Organizing for Spiritual Healing

Netroots Nation has posted a video of my panel, Organizing as a Healing Process: A Fresh Look at PTSD.

Panelists discussed PTSD as a soul wound, an altered spiritual state that enables the sufferer to adapt to rapidly changing circumstances such as war, and severe personal or historical trauma. We related troop PTSD to the symptoms suffered by refugees and the survivors of disaster or genocide. People experiencing soul wounding have witnessed the naked face of humanity stripped of the divine. They are messengers, encouraging awareness of injustice and all that is wrong with our ordering of our world. Organizing heals the wounds of the sufferer, empowering her to tell her personal story, and allowing the rest of us to listen.

Troops return home from war in a heightened state of alert which kept them alive in Afghanistan or Iraq, but which hinders their readaptation to civilian life. Many bring with them an awareness of the brutal truth of our engagements overseas, an understanding their relatives and communities are not open to sharing. There are few rituals to reincorporate them into our communities. They are expected to return to their daily lives as if nothing has happened. Many are unemployed upon their return.

Whole communities can experience a spiritual state similar to our returning troops. New Orleans, Native American reservations, and children of holocaust survivors come to mind. Many communities have experienced the wholesale destruction of their culture and interdependent relationships. It is the loss of relationship that leads to the dislocation associated with troop PTSD or historical trauma, and the marginalization of sufferers that causes despair. Relationships create meaning in our lives. Organizing heals spiritual wounds by building relationships and ending marginalization.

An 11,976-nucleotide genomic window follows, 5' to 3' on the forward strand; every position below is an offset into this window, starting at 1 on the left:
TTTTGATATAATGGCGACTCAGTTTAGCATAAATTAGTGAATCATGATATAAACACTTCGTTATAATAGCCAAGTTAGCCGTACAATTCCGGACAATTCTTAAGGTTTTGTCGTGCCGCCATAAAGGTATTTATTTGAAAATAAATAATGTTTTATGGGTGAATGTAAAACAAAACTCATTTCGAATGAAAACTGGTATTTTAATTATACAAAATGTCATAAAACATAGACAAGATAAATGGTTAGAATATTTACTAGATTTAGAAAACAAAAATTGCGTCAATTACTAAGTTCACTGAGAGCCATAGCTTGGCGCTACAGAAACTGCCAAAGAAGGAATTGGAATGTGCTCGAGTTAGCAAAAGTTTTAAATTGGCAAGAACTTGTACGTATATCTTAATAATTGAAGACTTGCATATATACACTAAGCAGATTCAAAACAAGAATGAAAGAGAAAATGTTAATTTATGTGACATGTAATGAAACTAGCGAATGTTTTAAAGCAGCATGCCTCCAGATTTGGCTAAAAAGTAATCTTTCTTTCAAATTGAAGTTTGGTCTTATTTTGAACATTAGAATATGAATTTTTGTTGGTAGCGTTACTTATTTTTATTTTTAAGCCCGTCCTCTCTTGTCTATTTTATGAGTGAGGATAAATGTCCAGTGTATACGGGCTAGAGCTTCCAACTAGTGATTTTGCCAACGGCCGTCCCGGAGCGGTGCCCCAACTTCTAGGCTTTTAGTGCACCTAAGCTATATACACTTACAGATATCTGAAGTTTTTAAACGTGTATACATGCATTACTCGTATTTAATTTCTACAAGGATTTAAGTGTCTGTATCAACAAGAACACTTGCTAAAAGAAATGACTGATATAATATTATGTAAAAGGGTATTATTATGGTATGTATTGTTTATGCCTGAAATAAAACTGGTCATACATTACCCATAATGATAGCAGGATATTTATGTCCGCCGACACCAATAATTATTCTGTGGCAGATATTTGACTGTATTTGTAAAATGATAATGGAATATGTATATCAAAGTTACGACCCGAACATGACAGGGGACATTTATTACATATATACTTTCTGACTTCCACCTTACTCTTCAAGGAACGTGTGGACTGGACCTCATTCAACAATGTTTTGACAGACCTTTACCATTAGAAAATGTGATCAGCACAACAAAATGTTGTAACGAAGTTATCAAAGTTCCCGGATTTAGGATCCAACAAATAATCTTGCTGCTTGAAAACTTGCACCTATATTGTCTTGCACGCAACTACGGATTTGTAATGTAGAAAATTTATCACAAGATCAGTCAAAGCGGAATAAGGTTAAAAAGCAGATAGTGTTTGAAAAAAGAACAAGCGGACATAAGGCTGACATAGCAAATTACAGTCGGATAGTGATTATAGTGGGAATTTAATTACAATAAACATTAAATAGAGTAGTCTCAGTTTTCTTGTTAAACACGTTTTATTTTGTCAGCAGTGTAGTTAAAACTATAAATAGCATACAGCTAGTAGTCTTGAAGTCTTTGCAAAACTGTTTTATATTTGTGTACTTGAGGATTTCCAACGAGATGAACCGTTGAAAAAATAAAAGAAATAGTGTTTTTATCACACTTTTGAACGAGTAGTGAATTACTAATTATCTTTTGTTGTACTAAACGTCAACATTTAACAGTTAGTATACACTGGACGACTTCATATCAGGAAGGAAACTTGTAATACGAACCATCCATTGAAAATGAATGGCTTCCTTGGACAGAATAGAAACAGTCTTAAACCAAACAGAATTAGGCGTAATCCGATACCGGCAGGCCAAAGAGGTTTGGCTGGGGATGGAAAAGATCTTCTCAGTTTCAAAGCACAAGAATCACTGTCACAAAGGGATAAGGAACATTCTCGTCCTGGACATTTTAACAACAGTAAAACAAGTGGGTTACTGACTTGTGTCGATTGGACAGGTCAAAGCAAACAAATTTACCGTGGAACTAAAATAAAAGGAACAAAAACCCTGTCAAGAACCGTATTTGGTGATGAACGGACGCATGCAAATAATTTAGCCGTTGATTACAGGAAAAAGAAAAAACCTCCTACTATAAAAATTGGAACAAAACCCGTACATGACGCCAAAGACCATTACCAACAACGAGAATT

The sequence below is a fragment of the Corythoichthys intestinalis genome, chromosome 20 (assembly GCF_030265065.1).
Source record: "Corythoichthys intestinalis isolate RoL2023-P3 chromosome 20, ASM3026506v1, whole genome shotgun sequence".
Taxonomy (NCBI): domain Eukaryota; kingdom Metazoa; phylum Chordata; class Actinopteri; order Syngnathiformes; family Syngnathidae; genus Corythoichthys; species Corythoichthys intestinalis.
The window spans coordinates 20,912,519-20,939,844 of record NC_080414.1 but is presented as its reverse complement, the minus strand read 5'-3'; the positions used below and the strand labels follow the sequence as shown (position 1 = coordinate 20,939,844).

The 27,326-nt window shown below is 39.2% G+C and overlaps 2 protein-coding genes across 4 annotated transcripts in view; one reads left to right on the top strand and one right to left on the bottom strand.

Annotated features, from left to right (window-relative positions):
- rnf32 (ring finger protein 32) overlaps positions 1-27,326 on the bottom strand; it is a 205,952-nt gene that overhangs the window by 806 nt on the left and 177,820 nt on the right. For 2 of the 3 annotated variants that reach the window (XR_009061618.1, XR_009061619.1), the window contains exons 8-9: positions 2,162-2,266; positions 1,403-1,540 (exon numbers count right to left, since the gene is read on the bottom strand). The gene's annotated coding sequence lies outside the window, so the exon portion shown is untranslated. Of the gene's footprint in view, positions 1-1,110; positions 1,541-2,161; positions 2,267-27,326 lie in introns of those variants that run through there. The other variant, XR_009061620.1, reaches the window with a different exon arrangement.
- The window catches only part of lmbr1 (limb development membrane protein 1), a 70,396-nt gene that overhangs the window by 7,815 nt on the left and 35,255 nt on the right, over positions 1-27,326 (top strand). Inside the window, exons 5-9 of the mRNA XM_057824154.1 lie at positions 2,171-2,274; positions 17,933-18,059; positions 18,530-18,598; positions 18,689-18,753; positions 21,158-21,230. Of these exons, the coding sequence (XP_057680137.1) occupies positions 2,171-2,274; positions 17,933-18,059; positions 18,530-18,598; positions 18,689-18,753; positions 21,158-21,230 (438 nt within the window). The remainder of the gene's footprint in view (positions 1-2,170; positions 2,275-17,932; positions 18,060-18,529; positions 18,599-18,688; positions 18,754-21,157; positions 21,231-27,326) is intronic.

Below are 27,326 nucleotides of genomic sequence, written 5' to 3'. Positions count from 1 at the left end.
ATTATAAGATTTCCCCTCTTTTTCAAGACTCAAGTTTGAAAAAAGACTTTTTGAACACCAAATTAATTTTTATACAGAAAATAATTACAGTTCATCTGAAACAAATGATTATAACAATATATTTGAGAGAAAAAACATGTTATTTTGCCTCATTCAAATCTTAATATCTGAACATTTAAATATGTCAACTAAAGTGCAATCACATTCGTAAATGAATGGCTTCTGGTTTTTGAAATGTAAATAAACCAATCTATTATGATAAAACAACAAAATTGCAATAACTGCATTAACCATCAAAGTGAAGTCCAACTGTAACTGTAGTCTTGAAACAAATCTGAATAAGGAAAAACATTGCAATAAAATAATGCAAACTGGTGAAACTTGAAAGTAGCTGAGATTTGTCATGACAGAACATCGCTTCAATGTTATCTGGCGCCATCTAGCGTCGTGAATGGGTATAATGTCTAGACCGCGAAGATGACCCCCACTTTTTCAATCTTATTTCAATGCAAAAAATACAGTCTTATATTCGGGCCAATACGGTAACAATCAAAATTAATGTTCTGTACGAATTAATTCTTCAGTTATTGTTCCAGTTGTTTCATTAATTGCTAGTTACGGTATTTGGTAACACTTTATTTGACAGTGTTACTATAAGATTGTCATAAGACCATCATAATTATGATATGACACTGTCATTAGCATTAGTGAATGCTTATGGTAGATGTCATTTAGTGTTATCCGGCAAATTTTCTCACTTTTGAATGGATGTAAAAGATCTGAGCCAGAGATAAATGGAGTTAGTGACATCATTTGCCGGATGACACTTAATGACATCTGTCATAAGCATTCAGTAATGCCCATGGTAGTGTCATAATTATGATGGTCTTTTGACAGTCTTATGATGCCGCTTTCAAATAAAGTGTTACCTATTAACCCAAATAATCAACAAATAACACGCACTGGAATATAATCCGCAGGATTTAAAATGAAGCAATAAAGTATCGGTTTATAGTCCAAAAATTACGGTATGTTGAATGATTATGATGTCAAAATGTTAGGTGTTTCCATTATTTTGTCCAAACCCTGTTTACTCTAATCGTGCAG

It is important for us as a society to reincorporate individuals who have experienced soul wounds. Often, they are bearers of a message. They can tell us about the deep imbalances in our current social structure that lead to hurt, injustice and social decay. We ignore them at our own peril.

The most important elements of organizing as a tool for healing are telling and sharing of personal stories, physical movement (such as walking), and activities that involve tactile and olfactory experience (such as cooking, building and group art). Movement helps us to incorporate a somatic understanding. Familiar smells, and playing with gooey stuff such as bread dough, adobe, or paint, removes some of the horror of the experience, rendering it less threatening to tell and hear. It also provides a common experience that the speaker and listener can share.

Panelists included ePluribus Media celebrities (okay, well the rest of them were celebrities) such as Ilona Meagher, author of Moving a Nation to Care: Post Traumatic Stress Disorder and America's Returning Troops; Denise Ford, LISW, a social worker who treats PTSD and board member of ePluribus Media: Richard Smith, of Vet's Voice and RocktheBoat.com; and me, of ePluribus Media and, most recently, of Tikkun Daily. Adam Lambert (clammyc), moderated.

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